The Vallee Visiting Professorships open up a two-way street, which was not something Carla Shatz, PhD, Sapp Family Provostial Professor of Biology and Neurobiology and the David Starr Jordan Director of Stanford Bio-X, had anticipated when she went last fall to Columbia University’s newly formed Zuckerman Mind Brain and Behavior Institute (ZMBBI) for her first ever sabbatical of any length. There, hosted by Professors Tom Jessell and Carol Mason, she had planned to focus her attention on research, the opportunity to update her knowledge of neuroscience and new technology, and the chance to observe how another great institution is building a new neuroscience institute. But the freedom to wander into labs at will from her office in the stunning new Green Research Building designed by Renzo Piano, to interact with faculty across the Medical School campus – and indeed the broader New York City Neuroscience community - and to learn about their research in a leisurely way was far more enriching than the hectic lab visits typical of a one day trip to give a seminar and started conversations that she had not expected. Her October 19th Vallee Lecture, “Saving the Synapse: Developmental Critical Periods and Alzheimer’s Disease,” prompted many comments about her lab’s research and discoveries, and nudged a number of PhD students and postdocs to discuss their own experiments, worries, plans and career choices with her. These meetings in turn fostered a well-attended career and mentoring workshop for trainees at the Institute, hosted by Profs Carol Mason, Mark Churchland and Darcy Kelly on November 17.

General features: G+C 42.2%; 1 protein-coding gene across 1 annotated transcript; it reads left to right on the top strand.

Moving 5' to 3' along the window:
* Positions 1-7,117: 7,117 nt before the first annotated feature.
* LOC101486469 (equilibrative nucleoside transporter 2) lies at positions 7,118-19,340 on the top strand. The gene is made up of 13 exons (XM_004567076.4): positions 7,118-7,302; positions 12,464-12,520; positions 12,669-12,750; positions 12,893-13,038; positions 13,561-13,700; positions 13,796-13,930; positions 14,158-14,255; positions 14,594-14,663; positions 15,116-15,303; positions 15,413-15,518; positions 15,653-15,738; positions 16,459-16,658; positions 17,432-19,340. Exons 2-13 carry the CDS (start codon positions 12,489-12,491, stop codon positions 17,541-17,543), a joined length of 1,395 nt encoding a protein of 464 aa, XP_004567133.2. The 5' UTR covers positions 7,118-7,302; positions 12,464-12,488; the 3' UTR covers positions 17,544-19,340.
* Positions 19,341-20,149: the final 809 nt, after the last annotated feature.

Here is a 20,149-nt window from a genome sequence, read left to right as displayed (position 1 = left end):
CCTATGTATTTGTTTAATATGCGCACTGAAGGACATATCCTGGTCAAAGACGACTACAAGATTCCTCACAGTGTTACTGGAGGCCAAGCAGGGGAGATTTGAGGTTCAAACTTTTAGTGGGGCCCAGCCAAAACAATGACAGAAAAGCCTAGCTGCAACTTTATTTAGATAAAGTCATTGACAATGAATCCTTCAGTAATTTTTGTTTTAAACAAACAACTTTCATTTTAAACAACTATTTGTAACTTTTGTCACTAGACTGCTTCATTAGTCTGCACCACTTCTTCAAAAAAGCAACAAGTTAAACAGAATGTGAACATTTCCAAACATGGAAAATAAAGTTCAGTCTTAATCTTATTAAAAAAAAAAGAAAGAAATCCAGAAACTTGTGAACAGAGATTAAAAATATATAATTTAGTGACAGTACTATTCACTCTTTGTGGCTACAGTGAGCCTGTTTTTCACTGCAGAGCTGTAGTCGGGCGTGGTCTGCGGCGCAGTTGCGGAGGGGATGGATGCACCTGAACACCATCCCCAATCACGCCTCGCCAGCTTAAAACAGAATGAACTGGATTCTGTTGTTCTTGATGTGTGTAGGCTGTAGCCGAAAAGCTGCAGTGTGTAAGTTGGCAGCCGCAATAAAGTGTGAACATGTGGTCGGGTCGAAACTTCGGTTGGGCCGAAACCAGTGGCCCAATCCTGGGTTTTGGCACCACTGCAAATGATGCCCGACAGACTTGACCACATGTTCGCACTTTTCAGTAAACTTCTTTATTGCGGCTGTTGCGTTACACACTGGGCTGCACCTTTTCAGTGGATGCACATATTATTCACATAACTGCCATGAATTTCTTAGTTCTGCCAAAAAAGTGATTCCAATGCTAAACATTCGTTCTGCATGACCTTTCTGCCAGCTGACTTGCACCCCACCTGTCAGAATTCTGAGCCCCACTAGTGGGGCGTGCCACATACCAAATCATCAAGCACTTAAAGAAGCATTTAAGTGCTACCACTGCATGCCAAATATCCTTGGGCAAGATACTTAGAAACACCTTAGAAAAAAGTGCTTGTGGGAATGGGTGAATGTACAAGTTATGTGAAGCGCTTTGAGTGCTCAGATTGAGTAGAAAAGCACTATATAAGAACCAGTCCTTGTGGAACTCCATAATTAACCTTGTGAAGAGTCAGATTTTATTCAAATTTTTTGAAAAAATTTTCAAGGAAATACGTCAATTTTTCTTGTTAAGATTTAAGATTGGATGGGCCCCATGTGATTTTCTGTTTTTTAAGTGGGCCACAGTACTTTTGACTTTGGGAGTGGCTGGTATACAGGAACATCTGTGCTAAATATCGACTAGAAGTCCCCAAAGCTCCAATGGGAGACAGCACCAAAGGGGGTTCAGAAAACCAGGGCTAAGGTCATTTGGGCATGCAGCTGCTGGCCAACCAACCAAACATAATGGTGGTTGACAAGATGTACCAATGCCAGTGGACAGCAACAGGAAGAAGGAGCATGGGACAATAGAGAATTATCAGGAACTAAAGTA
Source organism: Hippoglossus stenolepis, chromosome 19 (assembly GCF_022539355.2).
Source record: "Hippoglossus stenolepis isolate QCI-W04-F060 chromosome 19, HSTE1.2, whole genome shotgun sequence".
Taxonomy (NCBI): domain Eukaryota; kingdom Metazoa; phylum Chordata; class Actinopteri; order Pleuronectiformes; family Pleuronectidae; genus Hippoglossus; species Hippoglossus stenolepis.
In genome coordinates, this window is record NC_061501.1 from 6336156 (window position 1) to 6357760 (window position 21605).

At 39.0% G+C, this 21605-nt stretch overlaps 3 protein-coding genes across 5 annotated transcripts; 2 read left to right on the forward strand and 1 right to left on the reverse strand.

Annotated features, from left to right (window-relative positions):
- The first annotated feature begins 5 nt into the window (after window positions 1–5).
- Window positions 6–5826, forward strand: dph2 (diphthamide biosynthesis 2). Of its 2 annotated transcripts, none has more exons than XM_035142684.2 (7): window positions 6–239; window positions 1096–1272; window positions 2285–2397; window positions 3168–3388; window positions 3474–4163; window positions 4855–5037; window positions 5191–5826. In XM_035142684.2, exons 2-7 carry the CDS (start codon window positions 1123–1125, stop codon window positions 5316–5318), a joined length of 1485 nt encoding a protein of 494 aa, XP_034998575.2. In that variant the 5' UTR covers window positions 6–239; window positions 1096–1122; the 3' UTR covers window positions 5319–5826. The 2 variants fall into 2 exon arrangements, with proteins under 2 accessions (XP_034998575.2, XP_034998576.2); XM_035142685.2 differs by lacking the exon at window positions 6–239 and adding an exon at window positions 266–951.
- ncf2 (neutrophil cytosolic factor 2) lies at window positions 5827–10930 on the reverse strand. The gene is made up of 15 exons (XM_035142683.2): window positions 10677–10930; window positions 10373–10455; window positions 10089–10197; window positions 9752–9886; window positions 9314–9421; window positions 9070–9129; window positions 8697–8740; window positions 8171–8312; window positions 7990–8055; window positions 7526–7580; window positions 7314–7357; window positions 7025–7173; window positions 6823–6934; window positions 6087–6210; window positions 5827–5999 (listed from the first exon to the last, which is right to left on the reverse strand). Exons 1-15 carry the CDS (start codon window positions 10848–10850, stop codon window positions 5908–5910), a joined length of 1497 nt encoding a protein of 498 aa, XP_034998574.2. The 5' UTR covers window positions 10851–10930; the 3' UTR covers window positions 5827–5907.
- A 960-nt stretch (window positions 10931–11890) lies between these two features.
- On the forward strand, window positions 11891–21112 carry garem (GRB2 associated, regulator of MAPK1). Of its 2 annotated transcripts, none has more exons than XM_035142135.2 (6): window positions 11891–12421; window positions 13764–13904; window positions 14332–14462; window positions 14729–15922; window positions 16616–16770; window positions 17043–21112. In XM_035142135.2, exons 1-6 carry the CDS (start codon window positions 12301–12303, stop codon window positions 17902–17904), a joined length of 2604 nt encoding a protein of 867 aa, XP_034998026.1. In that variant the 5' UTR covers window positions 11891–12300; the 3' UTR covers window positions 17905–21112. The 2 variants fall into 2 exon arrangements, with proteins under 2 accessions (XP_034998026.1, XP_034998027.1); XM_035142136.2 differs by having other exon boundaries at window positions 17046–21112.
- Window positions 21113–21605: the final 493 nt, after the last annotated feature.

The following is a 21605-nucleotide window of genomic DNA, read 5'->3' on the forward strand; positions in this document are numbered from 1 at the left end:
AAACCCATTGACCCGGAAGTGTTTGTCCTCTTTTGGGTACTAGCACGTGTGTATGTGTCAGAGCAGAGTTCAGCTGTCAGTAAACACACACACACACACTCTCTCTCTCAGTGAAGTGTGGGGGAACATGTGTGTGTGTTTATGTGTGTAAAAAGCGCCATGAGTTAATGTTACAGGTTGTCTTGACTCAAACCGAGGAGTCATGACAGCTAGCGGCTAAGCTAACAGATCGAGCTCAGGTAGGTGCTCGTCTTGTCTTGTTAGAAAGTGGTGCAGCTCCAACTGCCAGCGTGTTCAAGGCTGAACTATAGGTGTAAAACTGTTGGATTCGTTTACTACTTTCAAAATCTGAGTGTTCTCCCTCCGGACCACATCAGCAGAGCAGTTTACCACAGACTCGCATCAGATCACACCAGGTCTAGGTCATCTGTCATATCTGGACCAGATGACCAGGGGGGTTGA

“Before the VVP,” Dr Shatz wrote, “I don’t think I understood the power or utility of sharing my own experiences – both in science and in life. I met with Mike Purdy, Executive Vice President for Research at Columbia, who wanted to know everything about Stanford Bio-X, which I direct, and about how Stanford has built so many cutting-edge and successful interdisciplinary institutes. I was taken unawares by the genuine interest of students and junior faculty in the course of my research training, decisions and discoveries, and my personal life story. The VVP did more than expand my scientific horizons. It deepened my understanding of myself, and what I can offer to others. For this experience I am profoundly thankful.”
Eric Kandel, Carla Shatz and Mary Beth Hatten